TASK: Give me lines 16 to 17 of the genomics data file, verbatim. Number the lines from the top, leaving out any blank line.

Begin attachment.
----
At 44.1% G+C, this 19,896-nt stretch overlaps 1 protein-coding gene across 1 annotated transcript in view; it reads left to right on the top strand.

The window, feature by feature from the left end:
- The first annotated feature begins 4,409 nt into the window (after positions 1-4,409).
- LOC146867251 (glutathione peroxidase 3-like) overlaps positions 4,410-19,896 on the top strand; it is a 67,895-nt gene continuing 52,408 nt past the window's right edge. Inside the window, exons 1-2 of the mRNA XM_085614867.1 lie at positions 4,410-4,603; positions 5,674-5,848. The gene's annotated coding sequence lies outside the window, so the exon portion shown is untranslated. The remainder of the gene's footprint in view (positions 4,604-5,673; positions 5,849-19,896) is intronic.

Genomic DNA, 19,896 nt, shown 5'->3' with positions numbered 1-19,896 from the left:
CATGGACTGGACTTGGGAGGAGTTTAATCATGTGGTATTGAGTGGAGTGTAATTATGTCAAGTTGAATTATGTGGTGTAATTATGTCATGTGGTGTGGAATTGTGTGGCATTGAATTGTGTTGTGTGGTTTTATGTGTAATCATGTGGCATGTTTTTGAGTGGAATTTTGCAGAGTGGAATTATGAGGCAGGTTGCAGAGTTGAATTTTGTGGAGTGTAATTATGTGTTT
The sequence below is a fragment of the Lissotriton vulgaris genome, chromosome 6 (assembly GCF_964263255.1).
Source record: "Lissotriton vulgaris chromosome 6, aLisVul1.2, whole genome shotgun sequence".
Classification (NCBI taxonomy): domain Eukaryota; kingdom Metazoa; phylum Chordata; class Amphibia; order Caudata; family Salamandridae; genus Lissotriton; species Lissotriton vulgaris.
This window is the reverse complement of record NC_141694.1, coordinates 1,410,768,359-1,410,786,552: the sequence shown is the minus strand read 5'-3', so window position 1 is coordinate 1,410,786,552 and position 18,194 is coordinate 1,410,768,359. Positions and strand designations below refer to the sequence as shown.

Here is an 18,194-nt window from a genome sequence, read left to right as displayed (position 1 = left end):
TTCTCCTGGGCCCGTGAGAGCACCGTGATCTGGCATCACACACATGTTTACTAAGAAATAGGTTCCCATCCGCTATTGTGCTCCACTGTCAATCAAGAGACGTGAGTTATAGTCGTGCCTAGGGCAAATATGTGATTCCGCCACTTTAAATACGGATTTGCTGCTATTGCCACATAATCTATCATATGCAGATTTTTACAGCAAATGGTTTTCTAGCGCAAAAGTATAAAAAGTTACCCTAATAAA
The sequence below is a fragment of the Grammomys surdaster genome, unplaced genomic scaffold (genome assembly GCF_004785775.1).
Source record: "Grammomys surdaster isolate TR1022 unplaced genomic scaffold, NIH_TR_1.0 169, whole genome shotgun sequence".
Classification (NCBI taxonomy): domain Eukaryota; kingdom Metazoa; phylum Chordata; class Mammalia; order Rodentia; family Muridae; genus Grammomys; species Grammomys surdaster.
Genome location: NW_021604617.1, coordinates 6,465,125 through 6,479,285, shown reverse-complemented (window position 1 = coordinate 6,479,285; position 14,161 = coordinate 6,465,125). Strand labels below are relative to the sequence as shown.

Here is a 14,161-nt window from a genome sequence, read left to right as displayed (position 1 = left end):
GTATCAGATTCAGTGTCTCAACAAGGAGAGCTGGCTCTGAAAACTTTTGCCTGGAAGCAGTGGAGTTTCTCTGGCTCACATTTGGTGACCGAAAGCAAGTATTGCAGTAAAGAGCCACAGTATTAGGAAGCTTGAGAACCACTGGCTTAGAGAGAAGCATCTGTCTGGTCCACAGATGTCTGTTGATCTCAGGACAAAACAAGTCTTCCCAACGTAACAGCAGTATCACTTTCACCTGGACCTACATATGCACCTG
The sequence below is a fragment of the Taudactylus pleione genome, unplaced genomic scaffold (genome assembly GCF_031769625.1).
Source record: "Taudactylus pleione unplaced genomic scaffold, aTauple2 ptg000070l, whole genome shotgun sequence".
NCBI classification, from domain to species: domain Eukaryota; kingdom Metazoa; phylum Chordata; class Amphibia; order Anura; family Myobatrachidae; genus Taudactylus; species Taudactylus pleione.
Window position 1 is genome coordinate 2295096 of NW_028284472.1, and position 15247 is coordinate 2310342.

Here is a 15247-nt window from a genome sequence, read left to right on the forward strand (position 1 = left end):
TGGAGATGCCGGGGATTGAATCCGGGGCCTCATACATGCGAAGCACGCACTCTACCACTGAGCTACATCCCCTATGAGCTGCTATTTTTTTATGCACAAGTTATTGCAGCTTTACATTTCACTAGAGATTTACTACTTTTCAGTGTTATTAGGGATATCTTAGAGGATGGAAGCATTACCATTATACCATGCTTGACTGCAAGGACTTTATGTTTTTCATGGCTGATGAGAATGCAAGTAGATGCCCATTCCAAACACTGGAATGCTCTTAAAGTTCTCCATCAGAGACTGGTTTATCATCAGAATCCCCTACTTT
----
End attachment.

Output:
Genome location: NW_021604617.1, coordinates 6,465,125 through 6,479,285, shown reverse-complemented (window position 1 = coordinate 6,479,285; position 14,161 = coordinate 6,465,125). Strand labels below are relative to the sequence as shown.

Here is a 14,161-nt window from a genome sequence, read left to right as displayed (position 1 = left end):